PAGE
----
Posted on: Feb 26, 2021
Since the arrival of vaccines, which were prioritized to long-term care facilities starting in late December, new cases and deaths in nursing homes, a large subset of long-term care facilities, have fallen steeply, outpacing national declines, according to a New York Times analysis of federal data. The turnaround is an encouraging sign for vaccine effectiveness and offers an early glimpse at what may be in store for the rest of the country, as more and more people get vaccinated.
Deaths among nursing home residents have dropped significantly since vaccinations began.
From late December to early February, new cases among nursing home residents fell by more than 80 percent, nearly double the rate of improvement in the general population. The trendline for deaths was even more striking: Even as fatalities spiked over all this winter, deaths inside the facilities have fallen, decreasing by more than 65 percent.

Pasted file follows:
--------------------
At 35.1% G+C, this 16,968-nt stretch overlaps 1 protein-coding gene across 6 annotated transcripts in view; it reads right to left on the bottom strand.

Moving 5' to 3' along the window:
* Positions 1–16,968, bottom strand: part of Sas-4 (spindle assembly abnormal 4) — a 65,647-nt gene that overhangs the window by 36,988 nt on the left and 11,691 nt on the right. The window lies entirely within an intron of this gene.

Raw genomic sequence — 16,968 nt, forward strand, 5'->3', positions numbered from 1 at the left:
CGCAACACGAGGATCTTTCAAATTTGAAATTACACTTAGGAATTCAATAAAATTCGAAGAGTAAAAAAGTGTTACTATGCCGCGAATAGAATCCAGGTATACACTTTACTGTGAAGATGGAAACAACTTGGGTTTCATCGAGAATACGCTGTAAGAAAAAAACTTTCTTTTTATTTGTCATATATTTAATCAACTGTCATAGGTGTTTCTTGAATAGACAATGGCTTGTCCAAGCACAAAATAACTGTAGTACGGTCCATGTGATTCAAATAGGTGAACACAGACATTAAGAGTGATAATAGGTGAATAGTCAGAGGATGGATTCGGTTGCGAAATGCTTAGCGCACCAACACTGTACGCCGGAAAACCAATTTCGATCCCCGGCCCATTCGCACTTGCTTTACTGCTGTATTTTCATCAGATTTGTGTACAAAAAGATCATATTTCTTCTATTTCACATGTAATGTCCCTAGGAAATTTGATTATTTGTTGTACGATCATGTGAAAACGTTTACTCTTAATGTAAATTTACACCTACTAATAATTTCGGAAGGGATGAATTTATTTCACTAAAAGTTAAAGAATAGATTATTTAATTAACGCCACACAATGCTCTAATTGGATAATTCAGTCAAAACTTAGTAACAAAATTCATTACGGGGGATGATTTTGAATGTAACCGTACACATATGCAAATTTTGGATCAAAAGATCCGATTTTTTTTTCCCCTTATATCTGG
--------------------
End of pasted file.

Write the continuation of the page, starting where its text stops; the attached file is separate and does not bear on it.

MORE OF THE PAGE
New cases among nursing home residents are at their lowest since data collection began in May.
Experts attribute the improvements in large part to the distribution of vaccines. About 4.5 million residents and employees in long-term care facilities have received at least one dose of the vaccine, according to the Centers for Disease Control and Prevention, including about 2.1 million who have been fully vaccinated.
Other factors, including the steep drop in new infections nationwide in recent weeks, may have contributed as well.